Flying At Low Altitude
At around 6 PM, a suspicious-looking aircraft was seen flying at a low altitude. It was slowly closing in on RAF Honington in Suffolk, England. The crew on the ground couldn’t make out what the plane was or which side it belonged to. All they knew at this point, was it was heavily damaged and was somehow still flying. As the plane flew closer, the crew got a good look at what the mysterious plane was. It was a P-38 Lightning and it looked like it came straight out of a junk shop.
Missing A Canopy
They noticed something peculiar about the plane. The P-38’s canopy was missing which only meant two things. Either the canopy was completely destroyed, or the pilot ejected in time moments before the ground crew saw the plane. The plane landed 200 yards away from the base with its one working propeller hitting the ground. Its second engine was blown to bits and the wing attached to it was cut in half. The crew hurriedly went off to tend to the pilot’s injuries – if there ever was one.
There Was No Pilot
As the crew arrived at the scene, they were surprised by what they saw. The battle-scarred P-38 had no pilot and the plane’s control column was jammed to the left. After further inspection, they saw that its two engines were both set to 100% with the War Emergency Power enabled. Moreover, its landing gear was fully extended, its flaps were down, and its fuel was empty. All of these findings were not as shocking as what they saw inside the plane. That mysterious piece of evidence made this case more confusing than it needed to be.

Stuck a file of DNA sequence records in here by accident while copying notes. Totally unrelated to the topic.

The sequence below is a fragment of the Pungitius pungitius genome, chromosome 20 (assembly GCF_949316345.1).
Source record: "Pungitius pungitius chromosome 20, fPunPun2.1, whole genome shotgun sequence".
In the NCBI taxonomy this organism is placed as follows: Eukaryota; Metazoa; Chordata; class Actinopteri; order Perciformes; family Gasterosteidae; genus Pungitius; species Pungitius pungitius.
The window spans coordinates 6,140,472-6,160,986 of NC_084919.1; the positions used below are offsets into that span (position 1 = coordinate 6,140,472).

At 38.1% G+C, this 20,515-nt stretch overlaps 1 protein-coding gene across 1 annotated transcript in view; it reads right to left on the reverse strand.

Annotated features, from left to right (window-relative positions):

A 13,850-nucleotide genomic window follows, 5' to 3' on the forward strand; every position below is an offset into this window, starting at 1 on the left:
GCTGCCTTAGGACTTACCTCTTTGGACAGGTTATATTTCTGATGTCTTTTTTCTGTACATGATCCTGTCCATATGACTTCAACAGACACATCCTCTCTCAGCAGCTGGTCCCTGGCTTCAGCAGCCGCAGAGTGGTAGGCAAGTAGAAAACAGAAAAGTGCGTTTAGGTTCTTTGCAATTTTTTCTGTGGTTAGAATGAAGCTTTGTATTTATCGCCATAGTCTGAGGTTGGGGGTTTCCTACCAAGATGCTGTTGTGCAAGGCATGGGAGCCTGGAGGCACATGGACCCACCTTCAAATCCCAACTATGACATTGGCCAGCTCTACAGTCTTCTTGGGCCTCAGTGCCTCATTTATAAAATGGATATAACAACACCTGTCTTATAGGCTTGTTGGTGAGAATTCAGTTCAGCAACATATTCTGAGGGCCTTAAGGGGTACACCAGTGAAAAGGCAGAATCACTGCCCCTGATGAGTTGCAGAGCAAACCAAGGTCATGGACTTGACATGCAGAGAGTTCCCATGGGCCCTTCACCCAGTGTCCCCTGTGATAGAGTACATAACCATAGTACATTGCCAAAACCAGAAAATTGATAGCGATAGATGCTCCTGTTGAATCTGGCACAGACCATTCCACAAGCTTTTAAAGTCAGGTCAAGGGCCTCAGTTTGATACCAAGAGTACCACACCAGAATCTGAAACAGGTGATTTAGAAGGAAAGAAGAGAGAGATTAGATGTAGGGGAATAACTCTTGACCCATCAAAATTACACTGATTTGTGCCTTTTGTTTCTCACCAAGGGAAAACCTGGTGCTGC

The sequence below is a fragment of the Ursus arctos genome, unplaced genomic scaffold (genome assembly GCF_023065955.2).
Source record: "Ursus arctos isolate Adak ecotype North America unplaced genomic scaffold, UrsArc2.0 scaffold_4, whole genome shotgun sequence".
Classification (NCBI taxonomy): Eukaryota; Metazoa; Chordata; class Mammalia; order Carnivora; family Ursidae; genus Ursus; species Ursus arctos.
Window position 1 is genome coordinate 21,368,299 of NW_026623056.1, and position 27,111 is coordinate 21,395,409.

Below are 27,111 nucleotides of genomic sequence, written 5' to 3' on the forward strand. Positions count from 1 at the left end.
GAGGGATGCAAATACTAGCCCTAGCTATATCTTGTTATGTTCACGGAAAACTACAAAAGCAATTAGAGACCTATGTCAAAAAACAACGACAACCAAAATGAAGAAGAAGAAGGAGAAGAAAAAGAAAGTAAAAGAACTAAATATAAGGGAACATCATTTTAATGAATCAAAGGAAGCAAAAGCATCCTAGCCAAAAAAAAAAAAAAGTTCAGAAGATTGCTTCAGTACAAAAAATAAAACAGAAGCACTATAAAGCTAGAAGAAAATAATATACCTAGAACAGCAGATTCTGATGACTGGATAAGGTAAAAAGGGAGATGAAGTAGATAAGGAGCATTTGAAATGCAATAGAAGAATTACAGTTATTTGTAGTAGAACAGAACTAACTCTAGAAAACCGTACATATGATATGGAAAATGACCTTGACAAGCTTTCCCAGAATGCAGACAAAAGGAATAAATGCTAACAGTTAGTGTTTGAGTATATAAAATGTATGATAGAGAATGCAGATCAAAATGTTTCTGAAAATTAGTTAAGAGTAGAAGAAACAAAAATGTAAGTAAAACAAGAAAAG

Shocking Piece of Evidence
What they found inside the cockpit was a German flight book. What’s even more disturbing is the fact that the information inside the flight book was something a pilot didn’t even need. The crew noticed that the plane had the name “Jo Ann Kathy” on the side of its nose. However, as they got to its tail, they saw that the plane’s tail number was scrubbed off. Using just the name found on the nose, you’d think it would be easy to identify the P-38 but that wasn’t the case. Reports from the US Air Force stated that there were no aircraft by that name in service at that time.
The Most Probable Explanation
Since it’s still largely unsolved and kept secret by the USAF, there hasn’t been an official explanation as to what happened. Nevertheless, we can assume that the P-38 belonged to the 364th Fighter Group before it was compromised. Germans might have brought the P-38 back to Germany, scrubbed its tail number off, given it a new name, and flown the aircraft as a disguise. When the German pilot encountered problems during the flight, he could have bailed.
There’s still something quite not right about this story. If they were determined enough, they could have checked the parts and engine serial numbers.